Denmark regulator asks Saxo Bank to dispose of its crypto holdings
- Since MICA doesn’t come into effect until December 2024, crypto activity would be unregulated for the time being.
- Similar to other jurisdictions, Danish authorities were also dealing with crypto-related activities on a case-by-case basis.
The Danish Financial Supervisory Authority (DFSA) has ordered Saxo Bank to dispose of its crypto holdings.
The DFSA released a statement on 4 July, condemning Saxo Bank’s crypto activities. The Danish regulator added that under current rules, it was not legal for banking institutions to perform crypto trading as an additional bank activity for concerns of financial stability.
The statement read as follows,
“Unregulated trading in crypto-assets can create distrust in the financial system, and the Danish FSA considers that it would be unfounded to legitimize trading in crypto-assets.”
The DFSA claimed that Saxo Bank allows its customers to trade a variety of crypto products on its platform. The company also provides a number of crypto-linked exchange-traded funds and exchange-traded notes. The DFSA order does not require Saxo Bank to discontinue its crypto offerings.
The regulator also reasoned that since the European Union’s crypto regulation, known as Markets for Crypto Assets Regulation (MiCA), does not come into effect until December 2024, the activity is unregulated for the time being.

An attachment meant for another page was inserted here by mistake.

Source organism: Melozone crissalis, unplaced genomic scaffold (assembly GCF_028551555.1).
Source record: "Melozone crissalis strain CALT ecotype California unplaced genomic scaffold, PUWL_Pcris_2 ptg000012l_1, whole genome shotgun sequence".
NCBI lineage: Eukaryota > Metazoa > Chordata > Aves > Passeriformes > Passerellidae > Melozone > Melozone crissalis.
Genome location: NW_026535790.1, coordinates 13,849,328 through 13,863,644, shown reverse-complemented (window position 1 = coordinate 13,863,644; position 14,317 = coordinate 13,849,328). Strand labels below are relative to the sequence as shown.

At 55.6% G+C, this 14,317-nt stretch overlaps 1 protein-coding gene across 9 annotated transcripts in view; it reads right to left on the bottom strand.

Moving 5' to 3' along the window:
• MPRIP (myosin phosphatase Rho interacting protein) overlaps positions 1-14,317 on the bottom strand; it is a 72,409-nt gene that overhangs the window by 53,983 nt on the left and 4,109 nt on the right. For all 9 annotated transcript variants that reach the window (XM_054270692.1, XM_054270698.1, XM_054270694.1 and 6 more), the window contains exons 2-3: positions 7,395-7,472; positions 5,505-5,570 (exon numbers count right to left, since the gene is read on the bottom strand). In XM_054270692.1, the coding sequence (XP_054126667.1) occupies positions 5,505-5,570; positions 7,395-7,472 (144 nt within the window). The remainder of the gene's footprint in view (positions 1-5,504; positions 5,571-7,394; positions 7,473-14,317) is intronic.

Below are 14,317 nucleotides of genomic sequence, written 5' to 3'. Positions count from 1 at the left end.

Saxo Bank released a statement in response, claiming that it will oblige by the DFSA’s order. It also said that it had a very limited portfolio of cryptocurrencies, solely to hedge a marginal proportion of risk associated with the facilitation of crypto assets. Therefore, the FSA’s directive has minimal impact on its customers.
How Denmark is regulating crypto
Like a lot of countries, the authorities in Denmark are also dealing with crypto-related activities on a case-by-case basis.
In April, the DFSA granted permission to a local crypto firm Januar to operate in 30 European Economic Area markets.
In March, the Supreme Court of Denmark passed two rulings regarding the status of Bitcoin [BTC] as a taxable asset. It ruled in the first case that a party gaining profits from selling Bitcoin acquired through several purchases and donations needs to report the sale as a taxable event.
In the second case, it ruled that a user who mined their own Bitcoin and later sold the coins would be subject to the same tax norms.